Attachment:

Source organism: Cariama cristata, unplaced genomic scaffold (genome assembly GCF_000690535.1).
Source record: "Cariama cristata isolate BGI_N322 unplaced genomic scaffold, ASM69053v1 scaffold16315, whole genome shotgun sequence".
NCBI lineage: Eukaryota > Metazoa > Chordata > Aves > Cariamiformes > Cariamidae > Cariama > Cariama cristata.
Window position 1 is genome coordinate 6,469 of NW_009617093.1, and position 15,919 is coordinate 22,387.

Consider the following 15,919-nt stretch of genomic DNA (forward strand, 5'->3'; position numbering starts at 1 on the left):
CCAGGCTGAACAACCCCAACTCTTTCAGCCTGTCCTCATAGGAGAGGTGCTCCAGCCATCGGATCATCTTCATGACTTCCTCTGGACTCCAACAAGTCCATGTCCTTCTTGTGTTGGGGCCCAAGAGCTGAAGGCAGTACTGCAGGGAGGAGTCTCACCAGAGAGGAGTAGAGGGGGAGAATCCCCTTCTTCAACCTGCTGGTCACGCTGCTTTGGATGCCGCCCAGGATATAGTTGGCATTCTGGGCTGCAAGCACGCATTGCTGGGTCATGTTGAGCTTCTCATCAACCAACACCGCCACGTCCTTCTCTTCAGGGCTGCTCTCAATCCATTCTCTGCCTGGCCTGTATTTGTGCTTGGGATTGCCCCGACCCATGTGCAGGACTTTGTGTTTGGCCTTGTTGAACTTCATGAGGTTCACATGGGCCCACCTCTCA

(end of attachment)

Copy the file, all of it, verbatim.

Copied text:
Source organism: Cariama cristata, unplaced genomic scaffold (genome assembly GCF_000690535.1).
Source record: "Cariama cristata isolate BGI_N322 unplaced genomic scaffold, ASM69053v1 scaffold16315, whole genome shotgun sequence".
NCBI lineage: Eukaryota > Metazoa > Chordata > Aves > Cariamiformes > Cariamidae > Cariama > Cariama cristata.
Window position 1 is genome coordinate 6,469 of NW_009617093.1, and position 15,919 is coordinate 22,387.

Consider the following 15,919-nt stretch of genomic DNA (forward strand, 5'->3'; position numbering starts at 1 on the left):
CCAGGCTGAACAACCCCAACTCTTTCAGCCTGTCCTCATAGGAGAGGTGCTCCAGCCATCGGATCATCTTCATGACTTCCTCTGGACTCCAACAAGTCCATGTCCTTCTTGTGTTGGGGCCCAAGAGCTGAAGGCAGTACTGCAGGGAGGAGTCTCACCAGAGAGGAGTAGAGGGGGAGAATCCCCTTCTTCAACCTGCTGGTCACGCTGCTTTGGATGCCGCCCAGGATATAGTTGGCATTCTGGGCTGCAAGCACGCATTGCTGGGTCATGTTGAGCTTCTCATCAACCAACACCGCCACGTCCTTCTCTTCAGGGCTGCTCTCAATCCATTCTCTGCCTGGCCTGTATTTGTGCTTGGGATTGCCCCGACCCATGTGCAGGACTTTGTGTTTGGCCTTGTTGAACTTCATGAGGTTCACATGGGCCCACCTCTCA